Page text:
For a game master, there are few sights more dismaying than a table full of distracted players. They forget the names of your prominent NPCs; they quote from The Office ad nauseam when it’s not their turn in combat; they surf the web on their iPhones while you’re trying to feed them the clue they need to figure out who’s been killing innocent villagers. While none of these are uncommon occurrences at anyone’s table, no matter how skilled a storyteller she may be, there are a few techniques that a GM can use to grab their attention and hold it.
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1.) Give Everyone At Least Some Face Time: Okay, so you’ve got five or six players at your table, a fifteen-page printout of your notes, and only two hours to play before everyone has to leave so that they can get up the next morning for school / work / whatever. No matter how much material you have to go through, no matter how many players you have, try to give everyone at least one scene where their character can shine. This may mean you’ll have to hold off on revealing the intricacies of your master plan until next session, but your players will reward you for your patience by participating in your game. Be warned, though: some players won’t bite at the chance to involve themselves even if you dangle the most powerful magickal artifact you can think of right in front of them. They may need a bit of extra coaxing, or at the very least, a scene partner to help them along.
2.) Shift Focus When The Party Splits: This is especially true when you’ve got a large group. Nothing peeves me more as a player than having to sit around for two hours listening to my friends have an epic battle with neo-Nazi killbots when I’m stuck with the B-Team, watching the car. (And yes, that happened once.) Keep one eye on the clock in this situation. Don’t linger on some players at the expense of the others, and for God’s sake, come up with something for everyone to do, even if you have to fudge it. Finally, if at all possible, when you’re transitioning from one group to another, give the first bunch something to think about while the second does its scene, even if it’s just who they’re going to shoot next. Leave them in suspense.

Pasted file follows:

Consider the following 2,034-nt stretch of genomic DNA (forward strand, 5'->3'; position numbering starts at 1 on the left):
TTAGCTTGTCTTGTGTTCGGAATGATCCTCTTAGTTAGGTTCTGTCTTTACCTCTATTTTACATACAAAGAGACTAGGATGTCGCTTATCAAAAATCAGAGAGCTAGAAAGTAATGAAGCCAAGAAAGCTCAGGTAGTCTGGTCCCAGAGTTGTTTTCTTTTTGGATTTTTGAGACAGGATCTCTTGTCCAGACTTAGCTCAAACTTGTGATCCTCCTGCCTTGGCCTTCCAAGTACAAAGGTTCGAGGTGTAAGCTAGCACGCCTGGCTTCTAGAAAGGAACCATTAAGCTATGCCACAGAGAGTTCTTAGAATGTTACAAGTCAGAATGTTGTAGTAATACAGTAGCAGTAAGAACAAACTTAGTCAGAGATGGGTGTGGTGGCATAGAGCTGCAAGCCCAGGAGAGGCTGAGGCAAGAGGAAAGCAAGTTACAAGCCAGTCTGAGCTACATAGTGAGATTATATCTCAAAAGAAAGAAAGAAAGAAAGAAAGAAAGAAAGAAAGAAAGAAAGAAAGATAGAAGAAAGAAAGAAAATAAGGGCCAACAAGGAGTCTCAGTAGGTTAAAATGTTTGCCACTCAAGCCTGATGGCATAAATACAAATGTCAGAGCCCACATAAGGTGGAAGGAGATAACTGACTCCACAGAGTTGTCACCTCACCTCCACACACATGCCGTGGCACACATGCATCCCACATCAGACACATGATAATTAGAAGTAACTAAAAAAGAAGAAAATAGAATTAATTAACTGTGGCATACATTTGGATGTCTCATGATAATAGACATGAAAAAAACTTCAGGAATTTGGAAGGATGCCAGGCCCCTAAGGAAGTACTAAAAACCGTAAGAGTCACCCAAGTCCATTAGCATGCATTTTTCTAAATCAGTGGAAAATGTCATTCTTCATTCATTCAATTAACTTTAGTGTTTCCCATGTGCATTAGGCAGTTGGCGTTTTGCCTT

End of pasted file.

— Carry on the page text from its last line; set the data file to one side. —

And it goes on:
3.) Bring Character Motivations into the Story: This sort of ties back into Point No. 1, but it’s possible to give players a role in the story without playing up their motives, so I decided to make this its own separate item. During character creation, I like to help my players develop a reason for participating in the story, even if it’s only tangentially related to the main action. Do they want to become great adventurers and achieve renown? Do they want to depose an evil king or bring down a corrupt corporation? Whatever the motivations are, they provide me with plot hooks that I can use to draw players into the action. Sometimes, these will emerge naturally through play. Look for them, and keep track of them. Ask yourself, what progress has my player made toward achieving his goal? What stands in his way? What other factors might come into play?
4.) Don’t Be Afraid to Cheat: If things start to stagnate, fall back on the old cliches of genre fiction: someone turns up dead, someone pulls a gun, a bomb goes off, etc. When players stall and refuse to move forward, toss them something to get them going again, even if it comes completely out of left field. This works far more often than it should.
5.) Be A Collaborator, Not An Antagonist: Some game masters take an adversarial stance toward their players, acting as though their games are contests which one party or the other has a chance of winning. This isn’t my style. When I get behind the screen, I like to think of it as my responsibility that everyone has fun. If anyone leaves the table unsatisfied or frustrated, I feel that I have failed as a storyteller. To keep this from happening, be fair and direct with your players. Think of them as your fellow participants, rather than your opponents. Always do what’s best for the story.
6.) Ask for Feedback: After a session ends, ask your players whether or not they had fun. Don’t just fish for compliments; accept constructive criticism and keep a mental note of how you can improve in the future. When you’re planning your next session, use this feedback to try to correct the problems that your friends point out.